The newest component of University of La Verne pride is in the form of a $2.5 million Claremont mansion, which was previously owned by L. Frank Baum, the author of “The Wizard of Oz,” and was occupied by his second son, Robert Baum.
This grand estate, which is adjacent to the Claremont Colleges, will be used for entertaining, meeting space, fundraising and anything and anybody associated with the University.
The house is also a place of residence for President Devorah Lieberman and her family.
The University is gaining popularity and national status, and the Board thought buying a University president’s house was a good decision to have a home base for fundraising events and receptions.
With rapid student growth and the accompanying growing pains, the house is arguably a welcome addition to University facilities.
It is great that the University appears to be taking action and beginning to accommodate this growth. However, how can a mansion in Claremont fully and effectively do this?
The Trustees originally bought the Kuns House at the corner of Fifth Street and Magnolia Avenue in La Verne, which they soon discovered needed millions of dollars in renovations. That option was discarded since the Claremont house was available immediately for use.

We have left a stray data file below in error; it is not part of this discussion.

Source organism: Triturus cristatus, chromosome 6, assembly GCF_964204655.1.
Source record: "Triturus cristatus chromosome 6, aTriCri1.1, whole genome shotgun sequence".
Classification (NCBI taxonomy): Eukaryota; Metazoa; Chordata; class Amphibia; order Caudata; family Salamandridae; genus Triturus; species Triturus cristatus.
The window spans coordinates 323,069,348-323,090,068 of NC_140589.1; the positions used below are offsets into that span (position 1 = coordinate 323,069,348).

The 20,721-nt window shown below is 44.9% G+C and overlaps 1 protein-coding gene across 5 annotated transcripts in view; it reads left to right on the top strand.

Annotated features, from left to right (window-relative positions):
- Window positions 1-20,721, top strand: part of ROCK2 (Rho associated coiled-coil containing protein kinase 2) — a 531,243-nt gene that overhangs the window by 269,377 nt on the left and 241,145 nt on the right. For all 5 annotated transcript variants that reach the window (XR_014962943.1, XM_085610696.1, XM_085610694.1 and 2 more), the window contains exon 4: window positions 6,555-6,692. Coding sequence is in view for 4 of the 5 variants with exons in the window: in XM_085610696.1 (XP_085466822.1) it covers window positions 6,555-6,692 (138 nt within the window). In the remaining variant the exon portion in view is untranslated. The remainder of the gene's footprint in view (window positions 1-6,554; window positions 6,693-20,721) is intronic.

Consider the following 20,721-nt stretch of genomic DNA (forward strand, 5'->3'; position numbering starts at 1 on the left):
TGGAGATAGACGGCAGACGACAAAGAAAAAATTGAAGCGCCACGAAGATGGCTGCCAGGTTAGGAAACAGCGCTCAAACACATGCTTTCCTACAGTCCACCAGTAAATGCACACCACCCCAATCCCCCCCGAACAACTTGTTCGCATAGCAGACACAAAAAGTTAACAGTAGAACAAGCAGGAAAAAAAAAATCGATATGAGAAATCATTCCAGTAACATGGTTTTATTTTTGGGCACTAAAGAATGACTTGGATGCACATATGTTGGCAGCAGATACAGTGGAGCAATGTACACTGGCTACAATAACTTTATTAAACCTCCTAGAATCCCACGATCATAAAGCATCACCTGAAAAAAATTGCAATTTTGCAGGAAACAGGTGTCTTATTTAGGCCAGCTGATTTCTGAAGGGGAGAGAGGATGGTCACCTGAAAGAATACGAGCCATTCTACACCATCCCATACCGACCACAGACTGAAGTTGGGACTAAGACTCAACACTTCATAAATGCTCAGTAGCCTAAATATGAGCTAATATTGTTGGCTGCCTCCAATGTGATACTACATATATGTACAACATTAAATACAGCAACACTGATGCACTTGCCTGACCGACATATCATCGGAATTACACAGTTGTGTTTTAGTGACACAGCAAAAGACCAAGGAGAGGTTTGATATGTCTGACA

“The Claremont property will better suit the University’s needs in terms of cost and availability,” Luis Faura, chairman of the Board of Trustees, said in a letter addressed to the La Verne community.
Why was a University house such a priority for the Board? La Verne students will not be parking in and around Claremont, and no students will be living in this house.
Students who live in Vista are dealing with ant infestations, some students are living in the Sheraton Hotel off-campus and there is a whole list of people who are still on the housing waiting list three weeks into the school year.
And, of course, there is the undeniable parking problem.
Why was the Board so intent on raising $2.6 million for a house? And if the house was such a priority, it is a shame that it wasted $400,000 on the forgotten Kuns property.
A University house is great for La Verne. It can emphasize pride and significance. There is nothing wrong with being proud of La Verne, and there is nothing wrong with President Lieberman for wanting to stress that. However, we are the University of La Verne, not the University of Claremont. So our University house should be here, no?
A first step in increasing University pride is to look at problems within the main campus. Fundraising and receptions for donors are extremely important activities, too. But shouldn’t these events happen in our own home town?